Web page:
Salford Red Devils’ Own Garreth Carvell Gives A Coach’s Perspective Of Wales’s World Cup Prospects
It is as a result of a longstanding friendship with Wales’s head coach, John Kear, forged back in their days together at Hull FC that Salford Red Devils players’ welfare officer, Garreth Carvell, became involved in the coaching setup of the Welsh Dragons, as assistant coach, alongside Mark Moxon, of Batley Bulldogs.
The role is one in which generating camaraderie among the full squad of players is of prime importance together with ensuring the smooth running of the whole expedition to the southern hemisphere.
“We also get involved with the game, including the tactics employed in each game, and also have some input into team selection, together with overseeing the drills practice, in training,” Garreth details.  “It’s a full on role really.
“John takes the lead but he will consult with us on any issues which might arise.  We had a meeting a few weeks ago to select the final twenty-five players who will make up the squad, but even then one or two picked up injuries, and a further meeting became necessary to select replacements from those on standby.”
Squad selection is, as one might expect quite a challenging task, because with a number of contenders for each position, a clear set of criteria is required in order to enable the three of them to make informed, and objective, judgements.
“The bottom line is that, come the first match, the team has to perform,” he stresses.  “When the three of us took over, three years ago, we had the job of rebuilding the squad, and in fact in our first year we were starting with little more than a university team, which for the national Welsh squad was far from ideal, but some of those players have come all the way through with us, and so loyalty is a significant factor we take into consideration.
“We also take into account how well the players will gel, and how they will play together, which is important because we might not have a team of superstars, but what we do have is a group which will pull together and form a really tightly knit team.  That in itself will get us a long way.”
Having worked for so long with John Kear Garreth has always had a very high degree of respect for the man who will head the Welsh contingent, over the coming month.
“Trying to get a team up for each and every game, week in week out is exceptionally difficult, but John just seems to have that knack of being able to do so,” Garreth maintains.  “The most important day of the week is match day, and the build up to that can involve motivating them by means of rest, motivating them by means of some social event, or simply just ‘getting into them’.  John can gauge really well just what is suitable for any one occasion.”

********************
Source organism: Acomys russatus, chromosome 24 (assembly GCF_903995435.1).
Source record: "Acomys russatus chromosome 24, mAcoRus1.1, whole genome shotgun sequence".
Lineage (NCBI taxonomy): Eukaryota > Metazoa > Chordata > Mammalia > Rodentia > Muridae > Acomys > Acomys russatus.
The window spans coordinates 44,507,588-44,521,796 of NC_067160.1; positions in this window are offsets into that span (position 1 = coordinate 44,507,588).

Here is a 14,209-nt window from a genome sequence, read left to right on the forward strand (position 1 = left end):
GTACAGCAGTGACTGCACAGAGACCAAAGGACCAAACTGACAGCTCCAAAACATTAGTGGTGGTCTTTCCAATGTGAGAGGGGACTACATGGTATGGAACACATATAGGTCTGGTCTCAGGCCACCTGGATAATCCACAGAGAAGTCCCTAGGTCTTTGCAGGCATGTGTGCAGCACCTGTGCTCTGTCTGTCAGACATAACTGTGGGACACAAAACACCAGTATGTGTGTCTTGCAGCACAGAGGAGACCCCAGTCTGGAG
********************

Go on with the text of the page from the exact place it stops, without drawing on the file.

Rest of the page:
With national coaches seemingly now appointed with little, or even no regard, for any connection with the country they are leading, it is refreshing to find in Garreth at least one person who does have quite genuine connections, as his father was born and bred in Wales.
“With a name like Garreth, could I ever not have had Welsh connections?  I even played for Wales in the 2002 with World Cup, before moving over to represent England, and then Great Britain,” he reminds us.
It will undoubtedly be expected that the England team will progress through to the later stages of the competition, but for the likes of Ireland, Scotland and Wales, getting further than the group stages is something of a challenge.
“There are some groups with really tough games,” Garreth acknowledges, “but nobody ever goes into a game thinking they are going to lose, and we have proved in the past that togetherness and attitude can provide you with considerable momentum, and we have it in abundance.
“I don’t see why we can’t make it past the group stage, and if we do it will be a great success.  We are going out a week in advance in order to get acclimatised, because where we are playing, the weather is going to be extremely warm.  It’s the same for everybody though, and we are looking forward to it.
“Playing against Papua New Guinea on their home soil will be an experience for some of the new lads which they will never forget.  They line the streets to the stadium and pelt stones at the bus, as we drive in, and we have also had to order a new strip because we know that after the game they will run on the field and strip the boys of the ones they have played in.  You just have to go with it all.”
One of the idiosyncrasies of the concept of a World Cup tournament is that two countries, each bordering the Irish Sea, will both be travelling half way round the world to play against each other in the final fixture, in Perth.
“The Irish, in their own way, are just as passionate as the Papua New Guineans, and they will be fired up to get one back on us following our win over them last year, but we are quietly confident that we can come out on top in that one,” he predicts.
“We are looking to ruffle a few feathers and surprise a few people with what we have got.  Fiji, whom we play in Cairns, have a number of players who could have played for Australia, so that’s the sort of level we have to get to, but when you come down to it that is why we are all involved.  Playing against the best players is the best way to improve your own game, and it will be a great, fantastic experience.”